Untitled Ray K. Metzker Photograph

Description (Brief)
Silver print of an untitled Ray K. Metzker photograph
In the collection of the National Museum of American History there are twelve photographic works by the American photographer Ray K. Metzker (1931). These pieces by Metzker were acquired by the Smithsonian in 1970 after they were on display in the “Persistence of Vision” exhibition at the George Eastman House in Rochester, New York. Metzker’s photographs range from depictions of urban street scenes to abstraction, and vary in size from 8x10 inch prints to 30x32 inch assembled pieces of over one hundred individual photographs.
After working as an assistant for various portrait and commercial photography studios, Metzker enrolled as a student at the Illinois Institute of Design in 1956. Founded by former Bauhaus instructor Laszlo Moholy-Nagy in 1937, the Illinois Institute of Design’s faculty included influential photographers such as Harry Callahan (see catalog numbers PG69.40.01-10), Aaron Siskind (see catalog numbers PG69.114.01-10), and Frederick Sommer. Metzker has often cited these instructors as having a great impact on his artistic outlook and passion for photography. In a 1983 conversation with curator Anne Tucker, Metzker said, “their experience and dedication is something you had to respect, and they communicated to me how really beautiful and of what great meaning a photograph or photography could be. They made photography a noble endeavor.” While at the Illinois Institute of Design, Metzker became fascinated with the urban environment of Chicago, which became the subject matter for most of his early photographs. After graduation, Metzker’s experimental methods were noticed by curators and included in exhibitions such as the “Persistence of Vision,” where he was included with fellow graduates such as photographer John Wood.
Metzker’s work utilizes the technical components of the medium of photography to create new and unique imagery. Instead of using the camera to create a traditional single frame photograph, Metzker has been known to use an entire roll of film to create one composite image. This is seen in his photograph Untitled Composite Print (Signs, Trucks, etc.), PG69.205.1. In this example, Metzker photographs a series of actions instead of a singular event. Metzker offers the viewer information about a specific location over a span of time while simultaneously abstracting the image by overlapping the individual film frames. Another demonstration of this time-based aspect of Metzker’s work is Untitled (Four Frames and a Film Strip) PG69.205.4, where various pedestrians are seen passing through the same environment throughout the day. Created in 1964, this photograph breaks the traditional rectangular format entirely with multiple frames printed on top of each other and the orientation of the print skewed to create a diagonal composition.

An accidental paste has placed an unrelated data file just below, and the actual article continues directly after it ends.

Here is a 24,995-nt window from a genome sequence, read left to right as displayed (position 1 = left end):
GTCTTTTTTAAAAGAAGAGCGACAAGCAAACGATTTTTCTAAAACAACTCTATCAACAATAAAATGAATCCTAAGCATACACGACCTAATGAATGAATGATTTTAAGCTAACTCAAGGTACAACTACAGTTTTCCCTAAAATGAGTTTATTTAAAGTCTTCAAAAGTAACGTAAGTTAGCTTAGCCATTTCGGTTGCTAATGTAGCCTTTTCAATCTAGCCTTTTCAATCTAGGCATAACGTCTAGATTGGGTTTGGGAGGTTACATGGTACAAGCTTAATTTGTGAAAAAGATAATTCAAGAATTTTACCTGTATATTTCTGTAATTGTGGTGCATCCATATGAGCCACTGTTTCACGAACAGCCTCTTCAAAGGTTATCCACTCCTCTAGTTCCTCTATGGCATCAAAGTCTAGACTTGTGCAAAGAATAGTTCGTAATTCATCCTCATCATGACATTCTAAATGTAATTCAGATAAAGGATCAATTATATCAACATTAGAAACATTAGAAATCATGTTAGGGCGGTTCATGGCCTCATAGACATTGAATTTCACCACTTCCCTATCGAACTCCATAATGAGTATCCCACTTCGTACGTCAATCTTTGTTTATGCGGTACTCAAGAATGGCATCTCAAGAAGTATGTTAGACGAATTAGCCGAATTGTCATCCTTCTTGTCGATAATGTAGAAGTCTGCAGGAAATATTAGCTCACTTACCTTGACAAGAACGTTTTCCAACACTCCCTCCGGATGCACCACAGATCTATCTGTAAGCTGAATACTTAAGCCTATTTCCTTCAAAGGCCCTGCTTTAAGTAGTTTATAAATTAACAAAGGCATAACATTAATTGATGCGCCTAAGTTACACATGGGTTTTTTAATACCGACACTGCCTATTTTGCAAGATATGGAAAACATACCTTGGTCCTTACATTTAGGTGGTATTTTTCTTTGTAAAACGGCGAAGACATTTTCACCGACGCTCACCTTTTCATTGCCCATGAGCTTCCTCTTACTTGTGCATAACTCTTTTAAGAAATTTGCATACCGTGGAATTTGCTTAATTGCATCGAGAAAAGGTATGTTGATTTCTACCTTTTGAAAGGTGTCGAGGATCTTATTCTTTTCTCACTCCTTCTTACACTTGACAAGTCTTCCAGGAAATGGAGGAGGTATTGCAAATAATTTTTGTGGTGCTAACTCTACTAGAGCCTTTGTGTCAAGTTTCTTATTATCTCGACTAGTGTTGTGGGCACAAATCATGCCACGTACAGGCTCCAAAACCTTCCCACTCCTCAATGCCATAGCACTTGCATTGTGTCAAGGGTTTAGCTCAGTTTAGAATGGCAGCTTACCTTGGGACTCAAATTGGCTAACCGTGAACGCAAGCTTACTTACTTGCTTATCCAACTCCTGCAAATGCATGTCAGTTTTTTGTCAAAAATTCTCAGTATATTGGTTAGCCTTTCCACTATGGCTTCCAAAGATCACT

Metzker constantly tries to invent new ways to investigate the formal aspects of photography. This has led him to experiment with multiple camera formats and a variety of different printing methods. He has been known to spend extensive time in the darkroom, experimenting with processes that may never lead to a complete finished project. Even when Metzker depicts more conventional subject matter, such as a figure or cityscape, he eliminates information in the photograph to focus on light and shadow, line and form. An example of this is his 1963 photograph Untitled (Stripe on Pavement) PG69.205.2. Metzker photographs a segment of a city crosswalk, but through perspective and composition, creates an image that more closely resembles an abstract gestural mark than a typical city scene.
Metzker is an important figure to study in regards to evaluating the influence that Laszlo Moholy-Nagy’s Illinois Institute of Design had on the genre of American street photography in the 1960s. The Bauhaus tradition of experimentation can be seen throughout much of Metzker’s work. For Metzker, photography is a process that involves multiple steps before the final image is created.
Currently not on view
Object Name
Object Type
date made
Physical Description
paper (overall material)
overall: 10 in x 8 in; 25.4 cm x 20.32 cm
ID Number
catalog number
accession number
Ray Metzker Collection
Photo History Collection
See more items in
Culture and the Arts: Photographic History
Ray Metzker Collection
Photo History Collection
Data Source
National Museum of American History, Kenneth E. Behring Center

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